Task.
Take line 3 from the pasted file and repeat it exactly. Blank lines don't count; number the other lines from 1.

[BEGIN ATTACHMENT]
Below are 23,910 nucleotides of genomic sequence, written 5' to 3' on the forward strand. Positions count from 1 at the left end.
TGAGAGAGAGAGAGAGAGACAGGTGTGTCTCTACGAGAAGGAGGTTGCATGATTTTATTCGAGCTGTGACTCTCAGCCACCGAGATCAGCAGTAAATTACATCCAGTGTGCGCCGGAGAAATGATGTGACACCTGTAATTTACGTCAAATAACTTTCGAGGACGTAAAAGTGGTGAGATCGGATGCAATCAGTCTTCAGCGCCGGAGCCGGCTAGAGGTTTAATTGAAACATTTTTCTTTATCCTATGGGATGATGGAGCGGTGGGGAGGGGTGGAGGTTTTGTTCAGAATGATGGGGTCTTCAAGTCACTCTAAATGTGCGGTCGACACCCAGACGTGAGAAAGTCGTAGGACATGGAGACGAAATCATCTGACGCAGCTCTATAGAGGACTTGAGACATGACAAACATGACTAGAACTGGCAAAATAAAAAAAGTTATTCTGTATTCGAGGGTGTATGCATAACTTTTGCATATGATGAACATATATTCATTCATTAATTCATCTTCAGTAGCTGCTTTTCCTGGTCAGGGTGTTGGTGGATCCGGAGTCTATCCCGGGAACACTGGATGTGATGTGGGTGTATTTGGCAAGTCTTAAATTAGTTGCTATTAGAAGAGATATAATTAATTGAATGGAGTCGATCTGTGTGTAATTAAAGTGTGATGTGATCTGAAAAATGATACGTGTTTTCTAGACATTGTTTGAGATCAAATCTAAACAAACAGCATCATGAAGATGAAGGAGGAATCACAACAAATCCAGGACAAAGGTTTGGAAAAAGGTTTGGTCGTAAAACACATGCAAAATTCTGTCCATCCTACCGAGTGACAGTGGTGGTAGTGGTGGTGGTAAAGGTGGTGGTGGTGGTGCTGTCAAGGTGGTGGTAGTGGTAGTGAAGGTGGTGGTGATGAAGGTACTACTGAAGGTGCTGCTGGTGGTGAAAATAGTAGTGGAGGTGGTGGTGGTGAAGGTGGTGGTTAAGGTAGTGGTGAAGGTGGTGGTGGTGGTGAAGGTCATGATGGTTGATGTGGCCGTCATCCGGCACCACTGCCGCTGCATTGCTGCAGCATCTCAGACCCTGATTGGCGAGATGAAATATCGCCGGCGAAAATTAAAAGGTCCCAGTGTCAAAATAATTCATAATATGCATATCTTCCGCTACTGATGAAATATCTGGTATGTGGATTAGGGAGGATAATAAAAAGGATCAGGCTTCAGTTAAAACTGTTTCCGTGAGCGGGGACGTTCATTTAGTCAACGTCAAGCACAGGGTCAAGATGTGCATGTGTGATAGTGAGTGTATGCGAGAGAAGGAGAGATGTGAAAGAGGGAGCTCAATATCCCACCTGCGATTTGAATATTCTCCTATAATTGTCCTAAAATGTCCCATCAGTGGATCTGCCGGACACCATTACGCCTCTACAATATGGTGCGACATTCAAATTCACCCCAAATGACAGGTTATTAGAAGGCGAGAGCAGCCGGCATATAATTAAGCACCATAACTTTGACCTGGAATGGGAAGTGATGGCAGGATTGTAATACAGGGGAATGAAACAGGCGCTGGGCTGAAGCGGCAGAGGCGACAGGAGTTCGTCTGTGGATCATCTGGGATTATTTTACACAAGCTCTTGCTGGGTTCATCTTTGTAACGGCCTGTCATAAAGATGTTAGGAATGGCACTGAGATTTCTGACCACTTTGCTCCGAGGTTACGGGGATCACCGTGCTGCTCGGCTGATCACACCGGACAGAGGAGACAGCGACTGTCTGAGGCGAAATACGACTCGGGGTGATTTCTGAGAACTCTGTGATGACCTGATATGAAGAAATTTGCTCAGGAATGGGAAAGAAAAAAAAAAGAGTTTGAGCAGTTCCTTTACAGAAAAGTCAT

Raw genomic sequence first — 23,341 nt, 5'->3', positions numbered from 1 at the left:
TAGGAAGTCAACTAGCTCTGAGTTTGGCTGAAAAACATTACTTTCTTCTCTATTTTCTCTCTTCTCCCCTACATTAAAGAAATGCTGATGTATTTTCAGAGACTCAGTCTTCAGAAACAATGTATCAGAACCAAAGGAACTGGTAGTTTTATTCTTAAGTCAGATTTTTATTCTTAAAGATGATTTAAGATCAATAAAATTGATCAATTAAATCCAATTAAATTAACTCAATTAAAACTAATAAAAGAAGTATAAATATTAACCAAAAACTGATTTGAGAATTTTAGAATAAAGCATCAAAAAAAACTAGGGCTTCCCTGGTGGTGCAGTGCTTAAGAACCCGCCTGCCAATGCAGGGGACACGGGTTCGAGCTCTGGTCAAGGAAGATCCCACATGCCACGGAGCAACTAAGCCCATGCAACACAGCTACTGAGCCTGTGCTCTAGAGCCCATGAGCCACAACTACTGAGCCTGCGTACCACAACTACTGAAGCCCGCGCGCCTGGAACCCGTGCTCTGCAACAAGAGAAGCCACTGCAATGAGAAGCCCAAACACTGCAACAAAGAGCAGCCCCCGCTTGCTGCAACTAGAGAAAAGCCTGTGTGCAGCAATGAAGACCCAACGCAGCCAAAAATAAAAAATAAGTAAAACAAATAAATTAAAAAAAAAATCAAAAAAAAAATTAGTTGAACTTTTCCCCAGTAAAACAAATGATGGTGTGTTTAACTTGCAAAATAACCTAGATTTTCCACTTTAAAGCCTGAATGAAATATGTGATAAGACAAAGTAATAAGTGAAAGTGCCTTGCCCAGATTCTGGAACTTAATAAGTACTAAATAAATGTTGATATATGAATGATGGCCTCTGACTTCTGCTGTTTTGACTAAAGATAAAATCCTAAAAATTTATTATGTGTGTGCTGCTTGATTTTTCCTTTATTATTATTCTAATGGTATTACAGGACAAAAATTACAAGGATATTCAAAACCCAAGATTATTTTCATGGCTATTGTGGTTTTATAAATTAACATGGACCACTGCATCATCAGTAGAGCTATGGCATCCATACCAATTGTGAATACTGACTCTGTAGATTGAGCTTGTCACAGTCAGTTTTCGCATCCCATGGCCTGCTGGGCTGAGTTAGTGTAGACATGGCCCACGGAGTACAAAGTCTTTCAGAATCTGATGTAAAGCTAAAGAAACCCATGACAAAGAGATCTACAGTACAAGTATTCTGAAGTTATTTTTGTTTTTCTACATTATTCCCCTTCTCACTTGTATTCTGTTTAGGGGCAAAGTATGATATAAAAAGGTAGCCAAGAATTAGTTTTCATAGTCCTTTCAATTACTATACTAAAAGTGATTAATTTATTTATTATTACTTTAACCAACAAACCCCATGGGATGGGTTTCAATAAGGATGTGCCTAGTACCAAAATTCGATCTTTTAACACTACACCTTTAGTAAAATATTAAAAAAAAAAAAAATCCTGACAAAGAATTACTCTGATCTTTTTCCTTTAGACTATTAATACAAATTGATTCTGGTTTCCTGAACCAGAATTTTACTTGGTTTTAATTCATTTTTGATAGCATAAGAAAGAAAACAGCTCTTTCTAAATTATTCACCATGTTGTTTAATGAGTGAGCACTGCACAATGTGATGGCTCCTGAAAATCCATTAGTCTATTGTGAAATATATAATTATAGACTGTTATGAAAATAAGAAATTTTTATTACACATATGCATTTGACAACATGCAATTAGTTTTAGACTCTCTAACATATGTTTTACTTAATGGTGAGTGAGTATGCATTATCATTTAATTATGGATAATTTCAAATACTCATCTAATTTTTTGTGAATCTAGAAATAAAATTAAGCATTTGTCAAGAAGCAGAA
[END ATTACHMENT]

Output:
Raw genomic sequence first — 23,341 nt, 5'->3', positions numbered from 1 at the left: